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Measurements on the Resistance of Flexible Packaging Materials to Puncture, Abrasion, and Flexure and the Relationship of These Measurements to the Performance of Packages Subjected to Conditions Causing Pinhole Formation

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Technical rept.

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The objective of this study is to develop the capability to predict the relative performance of flexible packages in the field from measurements of the mechanical properties of the packaging materials in the laboratory. Methods and instrumentation are developed to simulate and measure puncture, flexure, and abrasion occurring in flexible packages during use. Selected films and laminates are ranked by pinhole resistance to such damage. A simulated combat use test is conducted at Fort Lee, Virginia, to ascertain the relevancy between the laboratory instrumental determination of these mechanical properties of laminates and the actual field performance of freeze-dried foods using these laminates. It is found that laboratory instrumental determinations of puncture and abrasion resistances show excellent rank correlation with the package failures recorded in the field, while the determination of flexing action resistance in the laboratory shows only fair to no correlations with field performance of the food packages tested. It is therefore concluded, supported also by scanning electron microscope examinations, that abrasion and puncture damage which cause pinhole formation in the packages are the main factors causing package failure in this field use situation. Empirical equations are established be-tween the laboratory determination of puncture resistance and the probability of package failure in the field.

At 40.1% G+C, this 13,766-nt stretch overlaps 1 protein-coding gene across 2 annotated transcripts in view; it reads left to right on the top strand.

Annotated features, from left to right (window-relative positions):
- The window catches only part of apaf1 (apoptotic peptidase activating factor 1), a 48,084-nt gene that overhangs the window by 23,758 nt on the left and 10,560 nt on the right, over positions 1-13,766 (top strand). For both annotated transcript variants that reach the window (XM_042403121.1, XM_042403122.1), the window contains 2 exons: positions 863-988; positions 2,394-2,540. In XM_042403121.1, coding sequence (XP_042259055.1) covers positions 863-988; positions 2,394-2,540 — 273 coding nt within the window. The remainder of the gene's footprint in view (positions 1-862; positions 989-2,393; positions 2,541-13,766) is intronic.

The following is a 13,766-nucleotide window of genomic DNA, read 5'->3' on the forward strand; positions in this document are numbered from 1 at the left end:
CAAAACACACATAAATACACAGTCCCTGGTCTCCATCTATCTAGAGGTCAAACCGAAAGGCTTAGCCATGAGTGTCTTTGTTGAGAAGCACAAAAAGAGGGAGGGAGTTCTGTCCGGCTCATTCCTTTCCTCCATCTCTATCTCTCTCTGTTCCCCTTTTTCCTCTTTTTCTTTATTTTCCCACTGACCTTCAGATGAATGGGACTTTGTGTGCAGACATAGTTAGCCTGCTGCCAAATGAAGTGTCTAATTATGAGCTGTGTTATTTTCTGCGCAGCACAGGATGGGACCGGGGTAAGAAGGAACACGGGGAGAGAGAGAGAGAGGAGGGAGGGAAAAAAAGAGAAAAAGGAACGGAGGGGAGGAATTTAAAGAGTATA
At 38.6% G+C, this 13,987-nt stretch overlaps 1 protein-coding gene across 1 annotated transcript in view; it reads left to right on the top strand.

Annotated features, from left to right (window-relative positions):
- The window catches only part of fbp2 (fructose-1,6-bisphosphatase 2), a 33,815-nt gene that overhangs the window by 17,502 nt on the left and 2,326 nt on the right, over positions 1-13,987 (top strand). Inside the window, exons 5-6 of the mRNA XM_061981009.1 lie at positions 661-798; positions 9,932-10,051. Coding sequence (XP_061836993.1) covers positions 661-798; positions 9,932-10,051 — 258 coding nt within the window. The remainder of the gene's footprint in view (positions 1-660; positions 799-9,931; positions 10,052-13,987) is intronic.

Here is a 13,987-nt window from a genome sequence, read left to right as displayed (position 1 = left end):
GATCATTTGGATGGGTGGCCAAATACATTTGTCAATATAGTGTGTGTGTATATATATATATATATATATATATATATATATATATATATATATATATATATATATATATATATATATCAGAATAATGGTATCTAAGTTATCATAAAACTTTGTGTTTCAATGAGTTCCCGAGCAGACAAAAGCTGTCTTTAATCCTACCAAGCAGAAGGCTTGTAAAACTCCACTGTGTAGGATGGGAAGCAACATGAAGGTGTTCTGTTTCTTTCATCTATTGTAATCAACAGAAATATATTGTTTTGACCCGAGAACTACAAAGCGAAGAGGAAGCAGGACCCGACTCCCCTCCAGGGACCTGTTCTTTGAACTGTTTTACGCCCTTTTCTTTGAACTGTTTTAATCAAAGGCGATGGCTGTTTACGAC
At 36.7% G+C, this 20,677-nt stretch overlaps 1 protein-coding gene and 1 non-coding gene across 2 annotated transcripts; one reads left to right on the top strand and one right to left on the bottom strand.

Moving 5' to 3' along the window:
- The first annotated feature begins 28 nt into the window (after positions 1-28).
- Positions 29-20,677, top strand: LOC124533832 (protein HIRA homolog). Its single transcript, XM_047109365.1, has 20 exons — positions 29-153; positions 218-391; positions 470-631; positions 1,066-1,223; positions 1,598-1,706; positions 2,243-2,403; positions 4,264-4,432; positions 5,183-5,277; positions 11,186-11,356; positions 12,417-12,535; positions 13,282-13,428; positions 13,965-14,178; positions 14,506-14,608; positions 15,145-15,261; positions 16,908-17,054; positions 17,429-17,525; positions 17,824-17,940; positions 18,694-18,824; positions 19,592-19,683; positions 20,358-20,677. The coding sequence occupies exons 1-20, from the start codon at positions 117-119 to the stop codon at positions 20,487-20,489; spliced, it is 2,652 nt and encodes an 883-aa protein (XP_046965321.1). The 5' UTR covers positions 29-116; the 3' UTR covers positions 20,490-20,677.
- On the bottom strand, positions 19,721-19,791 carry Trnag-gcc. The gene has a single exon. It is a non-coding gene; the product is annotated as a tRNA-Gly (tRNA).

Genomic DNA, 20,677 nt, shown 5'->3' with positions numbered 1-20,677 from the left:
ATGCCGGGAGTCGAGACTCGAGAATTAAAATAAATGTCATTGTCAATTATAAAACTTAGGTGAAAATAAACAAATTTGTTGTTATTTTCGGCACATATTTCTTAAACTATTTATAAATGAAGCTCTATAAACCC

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  • Containers and Packaging

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